Government’s growth, revenue plans seen shaping interest in planned Eurobond

BY BUSINESS 24 - Jan 13, 2021 at 8:06am 100

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To increase investor appetite for Ghana’s planned 2021 Eurobond issuance, the government must signal a strong intention to revive growth and domestic revenue collection, both of which were battered by the COVID-19 shock, Courage Kingsley Martey, senior economist at Databank, has said.

Government is expected to raise up to US$5bn this year through Eurobonds to support growth-oriented public expenditures.

Currently, according to bond market monitoring platform Cbonds, the yields on Ghana’s outstanding Eurobonds have fallen just below 9 percent from the peak of 14 percent in March 2020.

“One important message is how government intends to revive growth and domestic revenue collection after the COVID shocks, beginning in 2021. Government needs to also emphasise measures it has taken and is implementing to ensure that even though the public debt stock is high, sustainability would not be undermined,” the senior economist said in an interview with Business24.

He noted that these measures need to be clearly stated as a strong selling point to attract investors to the 2021 Eurobond.

“We have seen a gradual tightening of spreads for Ghana’s Eurobonds since June. With the favourable news about COVID vaccine deployment, spreads have tightened further as investors now expect a gradual recovery in global fuel demand as economies reopen around the world.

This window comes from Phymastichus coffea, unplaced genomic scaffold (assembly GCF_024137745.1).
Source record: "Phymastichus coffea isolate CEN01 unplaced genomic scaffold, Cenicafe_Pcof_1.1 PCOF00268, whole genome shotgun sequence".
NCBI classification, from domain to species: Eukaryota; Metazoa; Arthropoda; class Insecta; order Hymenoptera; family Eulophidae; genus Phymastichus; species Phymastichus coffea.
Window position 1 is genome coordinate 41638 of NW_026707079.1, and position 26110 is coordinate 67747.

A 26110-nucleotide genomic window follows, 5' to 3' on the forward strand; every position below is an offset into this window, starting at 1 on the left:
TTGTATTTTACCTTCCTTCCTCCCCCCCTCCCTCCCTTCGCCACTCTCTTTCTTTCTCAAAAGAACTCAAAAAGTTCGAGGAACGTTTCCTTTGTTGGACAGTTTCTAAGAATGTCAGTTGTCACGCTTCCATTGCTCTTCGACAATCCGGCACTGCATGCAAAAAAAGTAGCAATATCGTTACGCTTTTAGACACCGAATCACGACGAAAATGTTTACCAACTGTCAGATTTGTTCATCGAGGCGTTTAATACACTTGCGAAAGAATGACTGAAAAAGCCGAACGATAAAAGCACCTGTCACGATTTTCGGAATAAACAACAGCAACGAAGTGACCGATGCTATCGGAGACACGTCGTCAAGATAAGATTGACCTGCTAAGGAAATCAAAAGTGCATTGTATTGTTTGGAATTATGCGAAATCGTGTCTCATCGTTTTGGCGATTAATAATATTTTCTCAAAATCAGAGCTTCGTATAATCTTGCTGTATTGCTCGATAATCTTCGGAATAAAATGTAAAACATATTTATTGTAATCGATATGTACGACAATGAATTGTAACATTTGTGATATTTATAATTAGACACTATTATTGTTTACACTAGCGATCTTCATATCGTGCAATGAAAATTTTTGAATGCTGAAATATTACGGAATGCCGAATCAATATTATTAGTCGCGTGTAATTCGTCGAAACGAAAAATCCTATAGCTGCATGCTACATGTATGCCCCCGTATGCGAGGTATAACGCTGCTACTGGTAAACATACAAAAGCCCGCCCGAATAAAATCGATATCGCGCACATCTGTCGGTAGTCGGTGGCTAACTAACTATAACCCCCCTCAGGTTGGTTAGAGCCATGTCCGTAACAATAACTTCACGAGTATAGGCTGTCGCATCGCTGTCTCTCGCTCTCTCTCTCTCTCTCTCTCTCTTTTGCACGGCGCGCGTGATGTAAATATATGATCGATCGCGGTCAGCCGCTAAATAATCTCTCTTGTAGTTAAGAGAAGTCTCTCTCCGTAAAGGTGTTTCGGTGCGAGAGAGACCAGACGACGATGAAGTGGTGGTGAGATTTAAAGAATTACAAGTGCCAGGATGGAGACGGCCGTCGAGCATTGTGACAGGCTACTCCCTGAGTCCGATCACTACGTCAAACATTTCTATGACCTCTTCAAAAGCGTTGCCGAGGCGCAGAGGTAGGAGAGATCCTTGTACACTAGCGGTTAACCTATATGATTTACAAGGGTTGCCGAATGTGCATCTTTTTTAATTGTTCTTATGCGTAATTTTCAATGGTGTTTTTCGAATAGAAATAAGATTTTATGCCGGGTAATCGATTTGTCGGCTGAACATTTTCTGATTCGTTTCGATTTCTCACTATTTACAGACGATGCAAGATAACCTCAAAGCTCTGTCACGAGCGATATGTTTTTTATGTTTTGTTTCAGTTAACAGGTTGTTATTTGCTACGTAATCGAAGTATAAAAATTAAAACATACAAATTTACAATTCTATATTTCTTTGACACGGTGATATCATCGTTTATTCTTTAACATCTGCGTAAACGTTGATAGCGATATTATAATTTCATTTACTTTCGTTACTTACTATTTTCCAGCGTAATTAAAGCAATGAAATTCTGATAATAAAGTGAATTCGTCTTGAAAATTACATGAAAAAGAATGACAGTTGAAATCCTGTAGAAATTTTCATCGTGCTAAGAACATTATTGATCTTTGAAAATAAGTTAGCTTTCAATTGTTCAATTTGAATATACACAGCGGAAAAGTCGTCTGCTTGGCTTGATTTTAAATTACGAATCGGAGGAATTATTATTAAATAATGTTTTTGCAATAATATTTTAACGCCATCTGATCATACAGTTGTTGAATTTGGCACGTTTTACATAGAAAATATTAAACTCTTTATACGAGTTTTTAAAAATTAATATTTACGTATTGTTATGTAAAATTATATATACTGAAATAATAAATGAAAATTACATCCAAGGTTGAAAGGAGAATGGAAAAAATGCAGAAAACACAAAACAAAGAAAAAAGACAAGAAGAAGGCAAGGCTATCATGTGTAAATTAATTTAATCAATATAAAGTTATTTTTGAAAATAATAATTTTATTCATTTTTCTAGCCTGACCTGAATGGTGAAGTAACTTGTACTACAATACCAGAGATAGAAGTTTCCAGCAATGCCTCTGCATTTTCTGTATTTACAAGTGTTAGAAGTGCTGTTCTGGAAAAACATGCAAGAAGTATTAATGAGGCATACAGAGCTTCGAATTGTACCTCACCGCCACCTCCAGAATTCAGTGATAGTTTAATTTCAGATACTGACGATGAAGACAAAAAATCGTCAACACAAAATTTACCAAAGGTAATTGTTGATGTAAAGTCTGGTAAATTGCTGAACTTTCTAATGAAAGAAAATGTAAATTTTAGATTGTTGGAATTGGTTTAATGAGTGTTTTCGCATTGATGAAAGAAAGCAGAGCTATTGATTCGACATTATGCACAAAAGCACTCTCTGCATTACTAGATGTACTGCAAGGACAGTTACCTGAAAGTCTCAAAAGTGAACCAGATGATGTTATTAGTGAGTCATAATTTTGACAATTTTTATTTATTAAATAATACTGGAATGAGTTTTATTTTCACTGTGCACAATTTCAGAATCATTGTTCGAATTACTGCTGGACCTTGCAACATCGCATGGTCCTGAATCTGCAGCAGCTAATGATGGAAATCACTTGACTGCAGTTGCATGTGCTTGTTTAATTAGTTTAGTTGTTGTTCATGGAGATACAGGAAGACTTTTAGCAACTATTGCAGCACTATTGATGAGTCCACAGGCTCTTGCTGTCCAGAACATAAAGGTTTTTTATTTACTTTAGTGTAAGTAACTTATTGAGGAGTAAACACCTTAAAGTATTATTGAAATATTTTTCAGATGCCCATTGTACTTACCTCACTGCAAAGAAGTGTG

“This seems to have increased the risk appetite of global bond market investors and is driving demand for Ghana’s outstanding Eurobonds. The prevailing conditions are favourable for Ghana’s planned Eurobond for 2021.”

He added that conditions can further be improved with the 2021 budget if the government signals its intention to compress the budget deficit and reduce the risk to debt sustainability.

Ghana’s total public debt stood at 71 percent of GDP in September 2020. This is slightly higher than the market access threshold of 70 percent.

Interest rates in the US and other advanced economies are set to remain lower for longer than initially expected, whereas the economic backdrop for emerging and frontier markets seems to have improved with the modest recovery in commodity prices.